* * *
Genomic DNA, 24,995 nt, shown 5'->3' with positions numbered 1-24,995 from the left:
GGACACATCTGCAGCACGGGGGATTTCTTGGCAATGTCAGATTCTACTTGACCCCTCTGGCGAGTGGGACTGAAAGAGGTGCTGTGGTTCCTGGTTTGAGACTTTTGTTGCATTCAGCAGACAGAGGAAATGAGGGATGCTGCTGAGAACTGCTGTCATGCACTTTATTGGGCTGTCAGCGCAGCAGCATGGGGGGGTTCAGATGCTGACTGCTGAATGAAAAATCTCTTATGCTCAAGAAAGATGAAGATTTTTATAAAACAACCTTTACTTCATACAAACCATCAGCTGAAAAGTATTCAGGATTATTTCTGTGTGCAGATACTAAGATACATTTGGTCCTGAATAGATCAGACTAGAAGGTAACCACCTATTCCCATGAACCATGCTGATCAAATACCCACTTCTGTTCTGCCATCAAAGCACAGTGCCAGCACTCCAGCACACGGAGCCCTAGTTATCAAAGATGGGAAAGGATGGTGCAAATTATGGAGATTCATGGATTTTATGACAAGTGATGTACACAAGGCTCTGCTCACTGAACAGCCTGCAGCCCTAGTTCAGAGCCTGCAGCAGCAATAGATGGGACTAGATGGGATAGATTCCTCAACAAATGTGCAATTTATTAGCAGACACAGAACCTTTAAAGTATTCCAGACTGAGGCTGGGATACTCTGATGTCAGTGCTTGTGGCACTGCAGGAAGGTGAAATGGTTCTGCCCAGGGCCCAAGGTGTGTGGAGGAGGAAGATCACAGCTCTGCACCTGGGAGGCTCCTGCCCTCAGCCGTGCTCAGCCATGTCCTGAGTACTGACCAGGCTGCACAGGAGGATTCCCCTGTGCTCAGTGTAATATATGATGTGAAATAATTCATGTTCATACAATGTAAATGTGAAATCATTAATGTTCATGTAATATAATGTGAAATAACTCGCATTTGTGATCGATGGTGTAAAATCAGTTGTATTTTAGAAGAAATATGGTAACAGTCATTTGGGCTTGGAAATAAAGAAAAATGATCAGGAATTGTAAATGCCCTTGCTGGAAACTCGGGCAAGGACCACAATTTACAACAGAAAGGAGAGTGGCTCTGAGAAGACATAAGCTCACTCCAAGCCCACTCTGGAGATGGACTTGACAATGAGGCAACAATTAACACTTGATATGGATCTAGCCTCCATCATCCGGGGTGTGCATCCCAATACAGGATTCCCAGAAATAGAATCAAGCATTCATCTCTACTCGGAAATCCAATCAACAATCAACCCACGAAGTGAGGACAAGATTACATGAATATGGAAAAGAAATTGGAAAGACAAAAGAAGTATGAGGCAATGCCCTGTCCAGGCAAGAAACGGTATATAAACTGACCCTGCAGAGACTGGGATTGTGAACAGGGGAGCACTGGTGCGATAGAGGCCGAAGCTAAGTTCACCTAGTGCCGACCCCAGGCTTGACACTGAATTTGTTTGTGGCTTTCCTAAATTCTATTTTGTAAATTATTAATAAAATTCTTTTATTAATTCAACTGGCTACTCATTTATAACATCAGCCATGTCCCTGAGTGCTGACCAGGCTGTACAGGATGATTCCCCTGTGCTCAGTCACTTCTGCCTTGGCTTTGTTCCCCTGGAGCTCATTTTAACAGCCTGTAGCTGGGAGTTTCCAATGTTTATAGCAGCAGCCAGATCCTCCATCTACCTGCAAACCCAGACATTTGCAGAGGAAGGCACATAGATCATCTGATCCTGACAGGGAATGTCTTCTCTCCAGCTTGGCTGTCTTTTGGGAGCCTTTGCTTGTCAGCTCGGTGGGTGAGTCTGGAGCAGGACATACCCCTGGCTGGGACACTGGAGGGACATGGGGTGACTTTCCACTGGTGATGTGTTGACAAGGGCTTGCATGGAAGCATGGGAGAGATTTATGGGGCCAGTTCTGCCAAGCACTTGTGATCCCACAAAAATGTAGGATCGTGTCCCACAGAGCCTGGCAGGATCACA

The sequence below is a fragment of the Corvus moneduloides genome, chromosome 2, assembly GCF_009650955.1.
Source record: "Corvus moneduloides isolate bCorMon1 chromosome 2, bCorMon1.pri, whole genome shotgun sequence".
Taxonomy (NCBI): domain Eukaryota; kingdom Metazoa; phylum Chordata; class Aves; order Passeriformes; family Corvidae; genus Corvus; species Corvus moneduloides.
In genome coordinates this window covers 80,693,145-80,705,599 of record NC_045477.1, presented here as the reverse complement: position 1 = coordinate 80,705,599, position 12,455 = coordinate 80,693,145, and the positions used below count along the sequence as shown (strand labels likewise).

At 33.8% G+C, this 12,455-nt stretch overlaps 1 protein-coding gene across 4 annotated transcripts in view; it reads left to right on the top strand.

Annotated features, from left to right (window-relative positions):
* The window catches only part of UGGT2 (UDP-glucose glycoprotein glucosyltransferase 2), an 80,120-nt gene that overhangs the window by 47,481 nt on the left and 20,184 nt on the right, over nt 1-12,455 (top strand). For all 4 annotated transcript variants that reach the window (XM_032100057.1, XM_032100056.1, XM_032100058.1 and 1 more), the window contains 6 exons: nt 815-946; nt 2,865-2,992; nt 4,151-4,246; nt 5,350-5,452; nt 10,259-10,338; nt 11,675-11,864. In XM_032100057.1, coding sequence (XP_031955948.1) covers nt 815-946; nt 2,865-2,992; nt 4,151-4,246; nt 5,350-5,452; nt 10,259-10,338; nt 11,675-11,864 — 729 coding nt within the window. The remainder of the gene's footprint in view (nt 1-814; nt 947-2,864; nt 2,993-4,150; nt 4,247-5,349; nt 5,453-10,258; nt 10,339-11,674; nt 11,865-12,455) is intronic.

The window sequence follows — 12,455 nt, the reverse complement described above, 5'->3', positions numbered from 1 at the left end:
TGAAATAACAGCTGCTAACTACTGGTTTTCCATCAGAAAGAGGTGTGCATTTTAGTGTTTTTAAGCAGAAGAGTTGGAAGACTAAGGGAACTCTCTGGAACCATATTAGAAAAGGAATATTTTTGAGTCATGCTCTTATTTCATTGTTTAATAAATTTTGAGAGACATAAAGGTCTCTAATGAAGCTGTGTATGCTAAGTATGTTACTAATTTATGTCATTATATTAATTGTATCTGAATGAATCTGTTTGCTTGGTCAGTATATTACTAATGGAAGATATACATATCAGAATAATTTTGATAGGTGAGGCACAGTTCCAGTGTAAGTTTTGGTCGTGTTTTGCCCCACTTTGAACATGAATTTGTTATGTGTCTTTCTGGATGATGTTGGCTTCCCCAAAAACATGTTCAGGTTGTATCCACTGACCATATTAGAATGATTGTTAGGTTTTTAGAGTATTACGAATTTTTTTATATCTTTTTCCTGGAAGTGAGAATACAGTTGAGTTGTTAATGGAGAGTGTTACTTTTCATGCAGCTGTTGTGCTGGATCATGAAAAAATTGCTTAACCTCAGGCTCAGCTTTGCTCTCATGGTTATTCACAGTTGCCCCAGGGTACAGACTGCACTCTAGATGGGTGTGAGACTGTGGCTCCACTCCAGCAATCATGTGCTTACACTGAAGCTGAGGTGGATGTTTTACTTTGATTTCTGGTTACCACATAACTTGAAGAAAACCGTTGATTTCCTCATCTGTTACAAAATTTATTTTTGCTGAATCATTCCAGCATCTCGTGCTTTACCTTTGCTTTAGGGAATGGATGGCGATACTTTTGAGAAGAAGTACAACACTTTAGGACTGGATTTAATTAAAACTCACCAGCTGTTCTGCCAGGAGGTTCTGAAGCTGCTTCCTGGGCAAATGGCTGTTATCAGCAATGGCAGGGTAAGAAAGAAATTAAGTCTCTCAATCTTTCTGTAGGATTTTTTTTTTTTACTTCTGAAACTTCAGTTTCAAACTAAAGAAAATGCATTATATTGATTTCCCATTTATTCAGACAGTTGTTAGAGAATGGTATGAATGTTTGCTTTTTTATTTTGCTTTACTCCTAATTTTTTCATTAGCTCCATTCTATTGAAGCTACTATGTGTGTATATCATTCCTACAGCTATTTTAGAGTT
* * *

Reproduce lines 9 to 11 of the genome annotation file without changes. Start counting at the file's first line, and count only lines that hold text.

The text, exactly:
* The window catches only part of UGGT2 (UDP-glucose glycoprotein glucosyltransferase 2), an 80,120-nt gene that overhangs the window by 47,481 nt on the left and 20,184 nt on the right, over nt 1-12,455 (top strand). For all 4 annotated transcript variants that reach the window (XM_032100057.1, XM_032100056.1, XM_032100058.1 and 1 more), the window contains 6 exons: nt 815-946; nt 2,865-2,992; nt 4,151-4,246; nt 5,350-5,452; nt 10,259-10,338; nt 11,675-11,864. In XM_032100057.1, coding sequence (XP_031955948.1) covers nt 815-946; nt 2,865-2,992; nt 4,151-4,246; nt 5,350-5,452; nt 10,259-10,338; nt 11,675-11,864 — 729 coding nt within the window. The remainder of the gene's footprint in view (nt 1-814; nt 947-2,864; nt 2,993-4,150; nt 4,247-5,349; nt 5,453-10,258; nt 10,339-11,674; nt 11,865-12,455) is intronic.

The window sequence follows — 12,455 nt, the reverse complement described above, 5'->3', positions numbered from 1 at the left end:
TGAAATAACAGCTGCTAACTACTGGTTTTCCATCAGAAAGAGGTGTGCATTTTAGTGTTTTTAAGCAGAAGAGTTGGAAGACTAAGGGAACTCTCTGGAACCATATTAGAAAAGGAATATTTTTGAGTCATGCTCTTATTTCATTGTTTAATAAATTTTGAGAGACATAAAGGTCTCTAATGAAGCTGTGTATGCTAAGTATGTTACTAATTTATGTCATTATATTAATTGTATCTGAATGAATCTGTTTGCTTGGTCAGTATATTACTAATGGAAGATATACATATCAGAATAATTTTGATAGGTGAGGCACAGTTCCAGTGTAAGTTTTGGTCGTGTTTTGCCCCACTTTGAACATGAATTTGTTATGTGTCTTTCTGGATGATGTTGGCTTCCCCAAAAACATGTTCAGGTTGTATCCACTGACCATATTAGAATGATTGTTAGGTTTTTAGAGTATTACGAATTTTTTTATATCTTTTTCCTGGAAGTGAGAATACAGTTGAGTTGTTAATGGAGAGTGTTACTTTTCATGCAGCTGTTGTGCTGGATCATGAAAAAATTGCTTAACCTCAGGCTCAGCTTTGCTCTCATGGTTATTCACAGTTGCCCCAGGGTACAGACTGCACTCTAGATGGGTGTGAGACTGTGGCTCCACTCCAGCAATCATGTGCTTACACTGAAGCTGAGGTGGATGTTTTACTTTGATTTCTGGTTACCACATAACTTGAAGAAAACCGTTGATTTCCTCATCTGTTACAAAATTTATTTTTGCTGAATCATTCCAGCATCTCGTGCTTTACCTTTGCTTTAGGGAATGGATGGCGATACTTTTGAGAAGAAGTACAACACTTTAGGACTGGATTTAATTAAAACTCACCAGCTGTTCTGCCAGGAGGTTCTGAAGCTGCTTCCTGGGCAAATGGCTGTTATCAGCAATGGCAGGGTAAGAAAGAAATTAAGTCTCTCAATCTTTCTGTAGGATTTTTTTTTTTTACTTCTGAAACTTCAGTTTCAAACTAAAGAAAATGCATTATATTGATTTCCCATTTATTCAGACAGTTGTTAGAGAATGGTATGAATGTTTGCTTTTTTATTTTGCTTTACTCCTAATTTTTTCATTAGCTCCATTCTATTGAAGCTACTATGTGTGTATATCATTCCTACAGCTATTTTAGAGTT